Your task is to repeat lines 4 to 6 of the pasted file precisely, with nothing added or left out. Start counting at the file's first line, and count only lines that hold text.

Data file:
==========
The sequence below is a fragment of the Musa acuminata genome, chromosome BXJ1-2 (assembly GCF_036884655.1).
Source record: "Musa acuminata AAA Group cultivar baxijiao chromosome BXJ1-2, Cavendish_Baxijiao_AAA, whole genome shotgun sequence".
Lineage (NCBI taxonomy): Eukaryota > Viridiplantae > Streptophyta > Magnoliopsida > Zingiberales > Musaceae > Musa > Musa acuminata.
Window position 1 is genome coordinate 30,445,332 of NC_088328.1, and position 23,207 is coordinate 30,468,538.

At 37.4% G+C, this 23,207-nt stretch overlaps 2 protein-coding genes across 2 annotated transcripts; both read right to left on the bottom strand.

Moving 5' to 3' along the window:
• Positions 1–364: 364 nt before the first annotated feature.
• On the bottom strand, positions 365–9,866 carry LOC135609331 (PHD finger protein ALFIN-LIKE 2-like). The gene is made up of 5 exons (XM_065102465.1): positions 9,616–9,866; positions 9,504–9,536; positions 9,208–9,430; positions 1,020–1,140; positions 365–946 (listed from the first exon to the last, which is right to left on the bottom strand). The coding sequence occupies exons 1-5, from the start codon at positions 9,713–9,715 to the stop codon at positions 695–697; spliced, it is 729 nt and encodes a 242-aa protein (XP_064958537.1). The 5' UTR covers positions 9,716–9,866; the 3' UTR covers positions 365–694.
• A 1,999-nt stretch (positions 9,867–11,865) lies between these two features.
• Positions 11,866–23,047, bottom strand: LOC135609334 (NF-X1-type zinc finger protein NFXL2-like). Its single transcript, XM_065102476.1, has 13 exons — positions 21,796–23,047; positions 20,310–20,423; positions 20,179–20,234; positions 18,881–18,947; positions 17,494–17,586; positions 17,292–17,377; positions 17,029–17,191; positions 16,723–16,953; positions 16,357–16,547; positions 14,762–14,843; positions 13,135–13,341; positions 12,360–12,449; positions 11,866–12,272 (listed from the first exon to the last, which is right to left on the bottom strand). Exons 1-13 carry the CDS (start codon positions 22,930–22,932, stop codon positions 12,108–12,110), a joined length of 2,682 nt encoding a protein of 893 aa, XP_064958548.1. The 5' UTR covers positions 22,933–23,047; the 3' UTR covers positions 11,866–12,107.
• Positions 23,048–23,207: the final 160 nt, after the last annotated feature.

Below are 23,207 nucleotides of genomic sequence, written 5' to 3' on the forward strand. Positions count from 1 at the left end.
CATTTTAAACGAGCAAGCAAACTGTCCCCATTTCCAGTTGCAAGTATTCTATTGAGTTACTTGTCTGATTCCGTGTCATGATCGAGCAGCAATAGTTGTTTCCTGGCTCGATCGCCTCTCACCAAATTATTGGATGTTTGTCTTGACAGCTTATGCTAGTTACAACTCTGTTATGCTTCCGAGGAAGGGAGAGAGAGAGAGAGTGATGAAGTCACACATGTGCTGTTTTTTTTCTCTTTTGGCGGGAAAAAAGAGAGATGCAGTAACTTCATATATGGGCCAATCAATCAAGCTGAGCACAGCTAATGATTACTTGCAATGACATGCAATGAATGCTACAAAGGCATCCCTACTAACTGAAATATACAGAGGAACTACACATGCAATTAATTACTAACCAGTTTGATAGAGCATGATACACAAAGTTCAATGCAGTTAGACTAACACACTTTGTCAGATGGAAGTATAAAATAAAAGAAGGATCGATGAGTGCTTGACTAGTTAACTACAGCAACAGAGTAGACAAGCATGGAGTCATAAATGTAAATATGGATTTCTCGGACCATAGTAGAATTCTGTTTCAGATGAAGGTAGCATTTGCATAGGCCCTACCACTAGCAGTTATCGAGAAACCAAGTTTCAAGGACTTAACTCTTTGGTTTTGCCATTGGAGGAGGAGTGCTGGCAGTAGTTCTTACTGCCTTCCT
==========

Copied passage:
Window position 1 is genome coordinate 30,445,332 of NC_088328.1, and position 23,207 is coordinate 30,468,538.

At 37.4% G+C, this 23,207-nt stretch overlaps 2 protein-coding genes across 2 annotated transcripts; both read right to left on the bottom strand.

Moving 5' to 3' along the window: